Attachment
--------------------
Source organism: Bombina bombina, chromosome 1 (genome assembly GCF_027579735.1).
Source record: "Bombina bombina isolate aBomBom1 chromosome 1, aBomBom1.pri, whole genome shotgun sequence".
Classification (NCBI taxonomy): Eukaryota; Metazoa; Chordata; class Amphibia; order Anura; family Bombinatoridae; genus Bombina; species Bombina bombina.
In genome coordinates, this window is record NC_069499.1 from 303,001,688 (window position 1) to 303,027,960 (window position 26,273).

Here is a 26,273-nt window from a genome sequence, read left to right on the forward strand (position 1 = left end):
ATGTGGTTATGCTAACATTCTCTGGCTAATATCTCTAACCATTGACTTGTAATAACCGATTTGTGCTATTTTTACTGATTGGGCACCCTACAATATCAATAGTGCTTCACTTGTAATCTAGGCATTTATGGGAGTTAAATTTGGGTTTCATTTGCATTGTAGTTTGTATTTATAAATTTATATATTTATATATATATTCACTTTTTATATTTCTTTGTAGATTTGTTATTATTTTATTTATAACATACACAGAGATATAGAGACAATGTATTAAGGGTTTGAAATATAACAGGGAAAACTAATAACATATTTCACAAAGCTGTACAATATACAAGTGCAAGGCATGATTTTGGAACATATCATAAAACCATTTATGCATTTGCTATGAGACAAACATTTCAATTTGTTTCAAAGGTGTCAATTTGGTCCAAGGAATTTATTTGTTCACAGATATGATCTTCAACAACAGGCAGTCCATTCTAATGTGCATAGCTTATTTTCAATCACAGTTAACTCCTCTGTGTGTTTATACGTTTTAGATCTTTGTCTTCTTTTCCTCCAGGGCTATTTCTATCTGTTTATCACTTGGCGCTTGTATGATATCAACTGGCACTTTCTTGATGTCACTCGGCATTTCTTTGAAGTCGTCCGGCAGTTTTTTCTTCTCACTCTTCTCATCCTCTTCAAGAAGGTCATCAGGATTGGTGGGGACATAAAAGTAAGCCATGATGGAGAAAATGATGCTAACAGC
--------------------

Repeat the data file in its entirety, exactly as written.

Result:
Source organism: Bombina bombina, chromosome 1 (genome assembly GCF_027579735.1).
Source record: "Bombina bombina isolate aBomBom1 chromosome 1, aBomBom1.pri, whole genome shotgun sequence".
Classification (NCBI taxonomy): Eukaryota; Metazoa; Chordata; class Amphibia; order Anura; family Bombinatoridae; genus Bombina; species Bombina bombina.
In genome coordinates, this window is record NC_069499.1 from 303,001,688 (window position 1) to 303,027,960 (window position 26,273).

Here is a 26,273-nt window from a genome sequence, read left to right on the forward strand (position 1 = left end):
ATGTGGTTATGCTAACATTCTCTGGCTAATATCTCTAACCATTGACTTGTAATAACCGATTTGTGCTATTTTTACTGATTGGGCACCCTACAATATCAATAGTGCTTCACTTGTAATCTAGGCATTTATGGGAGTTAAATTTGGGTTTCATTTGCATTGTAGTTTGTATTTATAAATTTATATATTTATATATATATTCACTTTTTATATTTCTTTGTAGATTTGTTATTATTTTATTTATAACATACACAGAGATATAGAGACAATGTATTAAGGGTTTGAAATATAACAGGGAAAACTAATAACATATTTCACAAAGCTGTACAATATACAAGTGCAAGGCATGATTTTGGAACATATCATAAAACCATTTATGCATTTGCTATGAGACAAACATTTCAATTTGTTTCAAAGGTGTCAATTTGGTCCAAGGAATTTATTTGTTCACAGATATGATCTTCAACAACAGGCAGTCCATTCTAATGTGCATAGCTTATTTTCAATCACAGTTAACTCCTCTGTGTGTTTATACGTTTTAGATCTTTGTCTTCTTTTCCTCCAGGGCTATTTCTATCTGTTTATCACTTGGCGCTTGTATGATATCAACTGGCACTTTCTTGATGTCACTCGGCATTTCTTTGAAGTCGTCCGGCAGTTTTTTCTTCTCACTCTTCTCATCCTCTTCAAGAAGGTCATCAGGATTGGTGGGGACATAAAAGTAAGCCATGATGGAGAAAATGATGCTAACAGC